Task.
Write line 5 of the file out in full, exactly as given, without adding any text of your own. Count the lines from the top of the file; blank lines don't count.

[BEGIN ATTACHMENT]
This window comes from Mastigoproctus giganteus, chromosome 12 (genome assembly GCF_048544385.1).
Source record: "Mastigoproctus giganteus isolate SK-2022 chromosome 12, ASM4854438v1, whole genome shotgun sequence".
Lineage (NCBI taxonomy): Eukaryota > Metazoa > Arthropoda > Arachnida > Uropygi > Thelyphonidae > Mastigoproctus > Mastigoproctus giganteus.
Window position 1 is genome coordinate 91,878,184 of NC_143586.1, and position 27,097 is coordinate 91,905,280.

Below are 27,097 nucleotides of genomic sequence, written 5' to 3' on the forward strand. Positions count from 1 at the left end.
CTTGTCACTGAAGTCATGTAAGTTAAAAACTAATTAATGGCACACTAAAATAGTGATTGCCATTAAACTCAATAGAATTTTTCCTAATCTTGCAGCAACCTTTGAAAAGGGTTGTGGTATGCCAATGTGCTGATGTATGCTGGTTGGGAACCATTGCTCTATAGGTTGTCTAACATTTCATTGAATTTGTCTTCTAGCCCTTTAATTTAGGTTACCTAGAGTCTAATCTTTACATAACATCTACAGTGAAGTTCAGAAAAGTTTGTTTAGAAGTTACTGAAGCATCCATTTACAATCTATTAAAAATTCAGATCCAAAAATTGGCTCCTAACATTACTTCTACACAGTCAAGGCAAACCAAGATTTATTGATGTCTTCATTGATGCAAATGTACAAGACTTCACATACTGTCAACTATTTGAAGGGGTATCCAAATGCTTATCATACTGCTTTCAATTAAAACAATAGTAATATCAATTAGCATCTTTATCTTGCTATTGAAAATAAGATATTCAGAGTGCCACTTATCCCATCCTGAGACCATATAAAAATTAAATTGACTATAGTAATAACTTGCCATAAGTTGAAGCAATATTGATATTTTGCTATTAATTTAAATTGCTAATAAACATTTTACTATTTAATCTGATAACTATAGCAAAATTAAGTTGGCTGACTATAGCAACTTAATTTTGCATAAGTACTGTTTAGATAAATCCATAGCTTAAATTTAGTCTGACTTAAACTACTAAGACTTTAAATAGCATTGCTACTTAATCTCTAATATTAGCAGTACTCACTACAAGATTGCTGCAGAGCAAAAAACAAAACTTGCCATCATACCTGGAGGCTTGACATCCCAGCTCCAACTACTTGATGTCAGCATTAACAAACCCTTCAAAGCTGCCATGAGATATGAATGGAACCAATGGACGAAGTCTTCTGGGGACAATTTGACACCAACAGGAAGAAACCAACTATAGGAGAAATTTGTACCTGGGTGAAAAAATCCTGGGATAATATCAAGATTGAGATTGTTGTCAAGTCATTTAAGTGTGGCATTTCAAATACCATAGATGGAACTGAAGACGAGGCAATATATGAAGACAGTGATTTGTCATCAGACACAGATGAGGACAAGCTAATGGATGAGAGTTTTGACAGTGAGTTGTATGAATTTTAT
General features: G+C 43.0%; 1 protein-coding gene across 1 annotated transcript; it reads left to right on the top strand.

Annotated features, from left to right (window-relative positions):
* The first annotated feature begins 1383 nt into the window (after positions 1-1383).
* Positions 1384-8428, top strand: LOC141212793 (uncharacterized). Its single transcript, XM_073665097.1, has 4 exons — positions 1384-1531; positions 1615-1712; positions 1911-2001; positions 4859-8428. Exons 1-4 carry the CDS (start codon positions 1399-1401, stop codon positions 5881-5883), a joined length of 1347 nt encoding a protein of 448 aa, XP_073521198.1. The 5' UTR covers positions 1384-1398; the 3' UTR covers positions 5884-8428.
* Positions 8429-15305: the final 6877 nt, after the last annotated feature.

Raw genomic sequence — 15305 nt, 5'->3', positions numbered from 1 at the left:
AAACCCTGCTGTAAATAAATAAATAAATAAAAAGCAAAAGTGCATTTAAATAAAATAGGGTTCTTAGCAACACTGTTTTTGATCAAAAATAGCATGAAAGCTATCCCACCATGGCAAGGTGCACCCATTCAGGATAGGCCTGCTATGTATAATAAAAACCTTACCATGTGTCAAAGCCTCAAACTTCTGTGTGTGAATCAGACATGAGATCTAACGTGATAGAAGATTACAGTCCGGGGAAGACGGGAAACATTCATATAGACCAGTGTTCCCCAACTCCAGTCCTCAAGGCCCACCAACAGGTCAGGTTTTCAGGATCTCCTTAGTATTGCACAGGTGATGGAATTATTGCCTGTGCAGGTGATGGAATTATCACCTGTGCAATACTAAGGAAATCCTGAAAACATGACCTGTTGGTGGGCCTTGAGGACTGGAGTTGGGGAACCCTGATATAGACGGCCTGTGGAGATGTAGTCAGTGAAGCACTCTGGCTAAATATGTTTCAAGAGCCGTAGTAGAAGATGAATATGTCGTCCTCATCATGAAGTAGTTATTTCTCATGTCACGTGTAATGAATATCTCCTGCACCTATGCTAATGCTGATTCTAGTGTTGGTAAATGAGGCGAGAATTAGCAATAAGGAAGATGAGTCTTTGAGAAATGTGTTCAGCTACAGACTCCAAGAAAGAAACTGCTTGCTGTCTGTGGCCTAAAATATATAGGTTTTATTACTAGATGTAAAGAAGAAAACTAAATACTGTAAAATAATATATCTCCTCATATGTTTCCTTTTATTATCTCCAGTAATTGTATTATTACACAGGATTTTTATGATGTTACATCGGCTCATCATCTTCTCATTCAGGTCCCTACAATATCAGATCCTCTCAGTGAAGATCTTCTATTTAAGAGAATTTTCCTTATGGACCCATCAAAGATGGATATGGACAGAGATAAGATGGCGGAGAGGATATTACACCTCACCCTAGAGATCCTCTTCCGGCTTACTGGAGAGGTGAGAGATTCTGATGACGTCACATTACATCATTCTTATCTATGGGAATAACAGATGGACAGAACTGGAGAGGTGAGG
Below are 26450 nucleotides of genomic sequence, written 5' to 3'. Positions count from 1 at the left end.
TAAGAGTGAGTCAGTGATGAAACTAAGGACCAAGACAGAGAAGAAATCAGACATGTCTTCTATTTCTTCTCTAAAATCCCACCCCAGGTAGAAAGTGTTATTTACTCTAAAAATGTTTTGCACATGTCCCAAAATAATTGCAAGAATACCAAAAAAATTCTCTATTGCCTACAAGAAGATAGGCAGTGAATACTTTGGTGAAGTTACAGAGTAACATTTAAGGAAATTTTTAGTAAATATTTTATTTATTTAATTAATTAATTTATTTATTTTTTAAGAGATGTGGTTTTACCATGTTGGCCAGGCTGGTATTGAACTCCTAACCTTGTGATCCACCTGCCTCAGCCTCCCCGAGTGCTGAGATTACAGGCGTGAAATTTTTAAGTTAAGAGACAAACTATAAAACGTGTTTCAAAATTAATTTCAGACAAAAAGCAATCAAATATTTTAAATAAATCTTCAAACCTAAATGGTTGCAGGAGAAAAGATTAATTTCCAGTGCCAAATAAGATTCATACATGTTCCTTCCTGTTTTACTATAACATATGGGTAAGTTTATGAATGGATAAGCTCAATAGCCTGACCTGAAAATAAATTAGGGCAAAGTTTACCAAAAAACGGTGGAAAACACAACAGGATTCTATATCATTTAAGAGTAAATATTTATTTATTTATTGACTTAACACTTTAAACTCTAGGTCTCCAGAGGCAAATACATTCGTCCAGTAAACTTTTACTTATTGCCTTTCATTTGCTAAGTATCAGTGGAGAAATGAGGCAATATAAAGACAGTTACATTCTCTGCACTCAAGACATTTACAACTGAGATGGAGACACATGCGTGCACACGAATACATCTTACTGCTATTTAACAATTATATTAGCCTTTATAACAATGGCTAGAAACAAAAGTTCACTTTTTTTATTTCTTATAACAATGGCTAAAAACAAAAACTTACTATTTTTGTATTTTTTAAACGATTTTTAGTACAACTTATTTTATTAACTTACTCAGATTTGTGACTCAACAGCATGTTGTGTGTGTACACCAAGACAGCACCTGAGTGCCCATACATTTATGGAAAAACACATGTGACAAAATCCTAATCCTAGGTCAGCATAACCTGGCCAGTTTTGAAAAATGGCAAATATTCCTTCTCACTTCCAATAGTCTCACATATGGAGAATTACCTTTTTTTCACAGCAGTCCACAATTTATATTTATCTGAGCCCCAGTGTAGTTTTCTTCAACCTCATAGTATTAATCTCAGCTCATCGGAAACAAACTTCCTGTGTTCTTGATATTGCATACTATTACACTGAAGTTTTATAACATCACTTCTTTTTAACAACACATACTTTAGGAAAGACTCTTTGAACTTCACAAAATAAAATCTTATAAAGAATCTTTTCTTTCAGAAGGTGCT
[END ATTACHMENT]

Below are 27,097 nucleotides of genomic sequence, written 5' to 3' on the forward strand. Positions count from 1 at the left end.